Workshop at the University of Twente (NL)
March 17-18 2009
Dr. Simone van der Burg (Dept. of Philosophy, University of Twente)
Prof. Dr. Robert Frodeman (Dept. of Philosophy and Religion Studies, University of North Texas)
Dr. Britt Holbrook (Dept. of Philosophy and Religion Studies, University of North Texas)
Prof. Dr. Carl Mitcham (Dept. Liberal Arts and International Studies, Colorado School of Mines)
Dr. Tsjalling Swierstra (Dept. of Philosophy, University of Twente)
This workshop will examine differences between US and EU/Dutch ways of assessing the societal relevance of broader impacts of science and technology. During this workshop we hope to come to a constructive exchange between Dutch and American philosophers and representatives of the different funding institutions about (1) how ‘societal relevance’ or ‘broader impacts’ are to be understood ethically and in what way good life ethics is helpful for this understanding and (2) what role a funding institution could have in realizing a reflective scientific practice, which deals responsively with the impacts of future technologies on human (social) life.
It is by now common to observe that during the past three decades a gradual transformation has taken place in the way that scientific research is organized and discussed. In the traditional framework, which was common ground in the decades following World War II, researchers enjoyed independence, developing their own research topics and practices, the results of which were made available to society by means of publication and teaching. Over the last 15 years, however, scientific research is increasingly understood as a research practice on which society depends for important benefits such as international competiveness, and the creation and preservation of wealth, and the enhancement of the quality of life.
The altered relation between society and science also motivated a change in the ways in which research is evaluated. Scientific criteria such as originality and methodological rigor can not be the only criteria with which technology research is judged, when scientific technology research projects are required to respond to industrial developments, regional and governmental policies, and individual and social needs. Scientific experts lack the competence to judge all these aspects of research. This is the reason why funding institutions in the Netherlands have showed an increasing interest in the inclusion of other parties – such as producers and users – within the evaluation committees which are thought to be able to identify the ‘social relevance’ of research.
In the US there is increasing interest in the ‘social relevance’ of technology research as well. Since 1997, and with growing emphasis, the National Science Foundation (NSF) bases the peer review of grant proposals on two criteria: the ‘broader impacts’ and the ‘intellectual merit’ of the proposal. Nonetheless, NSF reviewers often struggle to understand the proper relation between intellectual merit and broader impacts, and indeed whether it is possible even distinguish the two concepts.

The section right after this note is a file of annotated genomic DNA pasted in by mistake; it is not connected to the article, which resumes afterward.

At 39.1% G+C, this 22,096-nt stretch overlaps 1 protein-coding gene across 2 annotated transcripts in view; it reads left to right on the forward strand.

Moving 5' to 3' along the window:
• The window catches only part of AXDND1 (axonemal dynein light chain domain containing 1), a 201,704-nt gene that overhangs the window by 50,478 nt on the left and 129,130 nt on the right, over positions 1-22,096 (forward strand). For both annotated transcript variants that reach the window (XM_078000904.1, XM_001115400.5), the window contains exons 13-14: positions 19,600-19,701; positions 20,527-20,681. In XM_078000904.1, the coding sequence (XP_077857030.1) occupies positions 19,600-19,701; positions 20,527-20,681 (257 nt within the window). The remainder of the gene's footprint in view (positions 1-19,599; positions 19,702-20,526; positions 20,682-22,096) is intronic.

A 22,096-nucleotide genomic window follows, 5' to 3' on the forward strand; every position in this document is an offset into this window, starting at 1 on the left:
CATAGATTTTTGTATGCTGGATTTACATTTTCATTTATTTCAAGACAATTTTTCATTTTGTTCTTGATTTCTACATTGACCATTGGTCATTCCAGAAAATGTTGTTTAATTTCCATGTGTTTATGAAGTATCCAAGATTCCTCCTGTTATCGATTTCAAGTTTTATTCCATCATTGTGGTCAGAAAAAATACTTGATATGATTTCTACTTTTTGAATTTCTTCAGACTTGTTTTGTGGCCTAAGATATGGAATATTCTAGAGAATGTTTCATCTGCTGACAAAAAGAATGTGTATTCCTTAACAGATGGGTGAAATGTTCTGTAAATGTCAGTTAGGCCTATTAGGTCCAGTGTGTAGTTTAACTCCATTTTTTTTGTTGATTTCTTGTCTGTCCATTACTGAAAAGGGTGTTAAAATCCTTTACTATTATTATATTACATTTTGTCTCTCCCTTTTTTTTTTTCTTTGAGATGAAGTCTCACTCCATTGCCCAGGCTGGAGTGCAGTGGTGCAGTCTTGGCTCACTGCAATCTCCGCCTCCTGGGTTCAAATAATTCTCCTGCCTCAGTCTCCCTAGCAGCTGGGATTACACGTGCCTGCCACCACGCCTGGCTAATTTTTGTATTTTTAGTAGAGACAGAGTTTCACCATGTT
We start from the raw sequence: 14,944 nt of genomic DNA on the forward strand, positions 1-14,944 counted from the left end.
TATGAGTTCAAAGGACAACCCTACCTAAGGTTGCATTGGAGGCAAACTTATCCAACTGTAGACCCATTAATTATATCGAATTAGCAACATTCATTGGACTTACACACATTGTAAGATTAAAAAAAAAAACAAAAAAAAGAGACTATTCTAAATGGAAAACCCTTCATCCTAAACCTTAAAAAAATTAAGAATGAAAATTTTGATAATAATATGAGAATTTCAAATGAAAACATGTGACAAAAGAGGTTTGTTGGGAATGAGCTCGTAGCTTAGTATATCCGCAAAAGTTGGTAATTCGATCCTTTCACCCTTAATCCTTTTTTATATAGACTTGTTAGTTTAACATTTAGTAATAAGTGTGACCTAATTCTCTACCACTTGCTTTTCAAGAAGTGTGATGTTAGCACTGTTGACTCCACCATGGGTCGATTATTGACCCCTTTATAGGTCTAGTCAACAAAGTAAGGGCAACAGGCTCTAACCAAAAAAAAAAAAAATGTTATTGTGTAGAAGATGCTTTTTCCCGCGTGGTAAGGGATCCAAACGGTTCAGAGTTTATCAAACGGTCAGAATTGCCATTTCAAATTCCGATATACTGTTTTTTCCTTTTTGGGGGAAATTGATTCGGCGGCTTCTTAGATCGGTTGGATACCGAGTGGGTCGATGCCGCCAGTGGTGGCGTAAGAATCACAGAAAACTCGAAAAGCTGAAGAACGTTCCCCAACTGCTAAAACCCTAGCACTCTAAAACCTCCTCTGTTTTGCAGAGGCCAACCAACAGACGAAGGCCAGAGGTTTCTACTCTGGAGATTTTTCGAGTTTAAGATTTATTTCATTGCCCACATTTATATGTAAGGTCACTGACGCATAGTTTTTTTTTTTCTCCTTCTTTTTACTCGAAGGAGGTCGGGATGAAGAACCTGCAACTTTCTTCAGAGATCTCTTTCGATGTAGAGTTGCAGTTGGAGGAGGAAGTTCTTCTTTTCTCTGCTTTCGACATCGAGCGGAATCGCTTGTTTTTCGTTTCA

In this workshop we will explore different ways to think about the content of ‘social relevance’ and ‘broader impacts’ of scientific research. On the basis of knowledge about the ways in which new technologies impact on the individual and social life of people, we want to discuss how and to what extent research funding practices are able to contribute to the development of a research practice that makes reflections about the good life an accepted part of their daily routine. In order to make the discussion intellectually stimulating, but also practically relevant, representatives of the public research funding institutions that finance technology research within the Netherlands will be invited to participate in the discussion.
Possible questions to address during the workshop are:
•How can ‘broader impacts’ or ‘societal relevance’ be ethically understood?
•What is a reflective technology research practice and how does it differ from the present situation?
•What are the obstacles to the formation of a reflective research practice in the Netherlands and the US? Which ones of those obstacles are brought about by the present evaluative objects of the funding practices?
•Is it (and to what extend is it) the responsibility of funding practices to deal with questions about the good life?
•What views of the good life are inherent to the present evaluation of research-projects by funding institutions? And what are alternative views to the good life?
•What are the (practical) obstacles the funding practices face to make room for these alternative views of the good life?
•In what ways is ethics understood in the present practice of research funding and what does this leave out of scope?
This workshop has been made possible with financial contributions of:
•The University of Twente (Faculty of Behavioral Sciences)
•Stichting Technologie en Wetenschap (STW)